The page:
Improved photobiological H-2 production in engineered green algal cells

Kruse O, Rupprecht J, Bader K-P, Thomas-Hall S, Schenk PM, Finazzi G, Hankamer B (2005)
JOURNAL OF BIOLOGICAL CHEMISTRY 280(40): 34170-34177.

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Oxygenic photosynthetic organisms use solar energy to split water (H2O) into protons (H+), electrons (e(-)), and oxygen. A select group of photosynthetic microorganisms, including the green alga Chlamydomonas reinhardtii, has evolved the additional ability to redirect the derived H+ and e(-) to drive hydrogen (H-2) production via the chloroplast hydrogenases HydA1 and A2 (H(2)ase). This process occurs under anaerobic conditions and provides a biological basis for solar-driven H-2 production. However, its relatively poor yield is a major limitation for the economic viability of this process. To improve H-2 production in Chlamydomonas, we have developed a new approach to increase H+ and e(-) supply to the hydrogenases. In a first step, mutants blocked in the state 1 transition were selected. These mutants are inhibited in cyclic e(-) transfer around photosystem I, eliminating possible competition for e(-) with H(2)ase. Selected strains were further screened for increased H-2 production rates, leading to the isolation of Stm6. This strain has a modified respiratory metabolism, providing it with two additional important properties as follows: large starch reserves ( i.e. enhanced substrate availability), and a low dissolved O-2 concentration (40% of the wild type (WT)), resulting in reduced inhibition of H2ase activation. The H-2 production rates of Stm6 were 5 - 13 times that of the control WT strain over a range of conditions ( light intensity, culture time, +/- uncoupler). Typically, similar to 540 ml of H-2 liter(-1) culture ( up to 98% pure) were produced over a 10-14-day period at a maximal rate of 4 ml h(-1) ( efficiency = similar to 5 times the WT). Stm6 therefore represents an important step toward the development of future solar-powered H-2 production systems.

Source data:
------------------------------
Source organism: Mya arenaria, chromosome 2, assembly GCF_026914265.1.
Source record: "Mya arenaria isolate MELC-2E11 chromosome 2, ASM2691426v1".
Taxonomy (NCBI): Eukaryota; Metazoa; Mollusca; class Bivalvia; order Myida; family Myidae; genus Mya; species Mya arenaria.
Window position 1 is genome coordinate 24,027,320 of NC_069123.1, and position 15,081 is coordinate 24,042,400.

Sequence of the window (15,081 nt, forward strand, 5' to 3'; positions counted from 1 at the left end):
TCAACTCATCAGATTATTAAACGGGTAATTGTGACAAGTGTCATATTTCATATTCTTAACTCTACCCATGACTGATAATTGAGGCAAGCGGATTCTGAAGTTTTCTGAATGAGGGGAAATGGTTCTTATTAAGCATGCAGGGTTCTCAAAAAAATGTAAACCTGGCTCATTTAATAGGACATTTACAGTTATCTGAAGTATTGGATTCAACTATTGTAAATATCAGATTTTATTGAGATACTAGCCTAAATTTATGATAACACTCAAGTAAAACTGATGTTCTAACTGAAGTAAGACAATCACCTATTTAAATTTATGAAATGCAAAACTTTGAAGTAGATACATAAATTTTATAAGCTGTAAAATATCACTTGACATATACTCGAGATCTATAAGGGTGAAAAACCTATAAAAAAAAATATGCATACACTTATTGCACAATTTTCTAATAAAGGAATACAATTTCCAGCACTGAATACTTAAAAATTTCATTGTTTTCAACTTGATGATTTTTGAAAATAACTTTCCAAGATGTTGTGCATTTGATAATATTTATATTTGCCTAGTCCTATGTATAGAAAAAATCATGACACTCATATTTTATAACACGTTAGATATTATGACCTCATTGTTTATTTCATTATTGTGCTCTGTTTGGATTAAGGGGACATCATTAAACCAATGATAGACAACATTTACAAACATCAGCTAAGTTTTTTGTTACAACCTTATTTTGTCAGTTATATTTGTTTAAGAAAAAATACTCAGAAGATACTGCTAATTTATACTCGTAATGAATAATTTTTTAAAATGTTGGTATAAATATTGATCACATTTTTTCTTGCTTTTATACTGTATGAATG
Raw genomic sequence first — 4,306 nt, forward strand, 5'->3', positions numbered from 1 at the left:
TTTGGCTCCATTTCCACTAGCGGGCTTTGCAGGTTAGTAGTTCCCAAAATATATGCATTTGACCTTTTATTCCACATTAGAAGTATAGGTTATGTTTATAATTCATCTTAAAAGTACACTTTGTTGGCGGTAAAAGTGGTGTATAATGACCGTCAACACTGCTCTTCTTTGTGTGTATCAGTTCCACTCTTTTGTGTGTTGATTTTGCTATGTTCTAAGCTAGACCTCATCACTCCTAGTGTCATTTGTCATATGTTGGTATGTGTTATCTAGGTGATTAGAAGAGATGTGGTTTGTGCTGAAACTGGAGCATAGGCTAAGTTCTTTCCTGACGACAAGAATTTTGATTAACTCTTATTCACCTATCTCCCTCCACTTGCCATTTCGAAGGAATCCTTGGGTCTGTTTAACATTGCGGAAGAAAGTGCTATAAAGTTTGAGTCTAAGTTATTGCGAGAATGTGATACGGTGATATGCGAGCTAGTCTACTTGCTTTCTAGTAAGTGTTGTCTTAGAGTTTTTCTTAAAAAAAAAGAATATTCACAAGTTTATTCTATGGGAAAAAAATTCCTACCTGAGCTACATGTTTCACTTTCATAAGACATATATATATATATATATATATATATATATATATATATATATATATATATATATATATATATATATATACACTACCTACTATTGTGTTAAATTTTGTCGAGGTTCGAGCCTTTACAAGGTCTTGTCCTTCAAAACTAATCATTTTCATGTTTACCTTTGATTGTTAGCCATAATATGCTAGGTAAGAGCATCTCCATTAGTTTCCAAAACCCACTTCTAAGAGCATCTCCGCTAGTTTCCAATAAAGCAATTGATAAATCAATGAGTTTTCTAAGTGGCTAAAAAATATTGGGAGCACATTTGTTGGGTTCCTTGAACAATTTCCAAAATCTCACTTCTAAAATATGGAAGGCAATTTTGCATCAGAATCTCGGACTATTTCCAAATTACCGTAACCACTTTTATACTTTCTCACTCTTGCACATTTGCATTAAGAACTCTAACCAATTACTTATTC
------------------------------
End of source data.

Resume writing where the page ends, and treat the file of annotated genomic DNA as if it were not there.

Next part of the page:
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Kruse O, Rupprecht J, Bader K-P, et al. Improved photobiological H-2 production in engineered green algal cells. JOURNAL OF BIOLOGICAL CHEMISTRY. 2005;280(40):34170-34177.
Kruse, O., Rupprecht, J., Bader, K. - P., Thomas-Hall, S., Schenk, P. M., Finazzi, G., & Hankamer, B. (2005). Improved photobiological H-2 production in engineered green algal cells. JOURNAL OF BIOLOGICAL CHEMISTRY, 280(40), 34170-34177. doi:10.1074/jbc.M503840200
Kruse, O., Rupprecht, J., Bader, K. - P., Thomas-Hall, S., Schenk, P. M., Finazzi, G., and Hankamer, B. (2005). Improved photobiological H-2 production in engineered green algal cells. JOURNAL OF BIOLOGICAL CHEMISTRY 280, 34170-34177.
Kruse, O., et al., 2005. Improved photobiological H-2 production in engineered green algal cells. JOURNAL OF BIOLOGICAL CHEMISTRY, 280(40), p 34170-34177.
O. Kruse, et al., “Improved photobiological H-2 production in engineered green algal cells”, JOURNAL OF BIOLOGICAL CHEMISTRY, vol. 280, 2005, pp. 34170-34177.
Kruse, O., Rupprecht, J., Bader, K.-P., Thomas-Hall, S., Schenk, P.M., Finazzi, G., Hankamer, B.: Improved photobiological H-2 production in engineered green algal cells. JOURNAL OF BIOLOGICAL CHEMISTRY. 280, 34170-34177 (2005).
Kruse, Olaf, Rupprecht, J, Bader, Klaus-Peter, Thomas-Hall, S, Schenk, PM, Finazzi, G, and Hankamer, B. “Improved photobiological H-2 production in engineered green algal cells”. JOURNAL OF BIOLOGICAL CHEMISTRY 280.40 (2005): 34170-34177.
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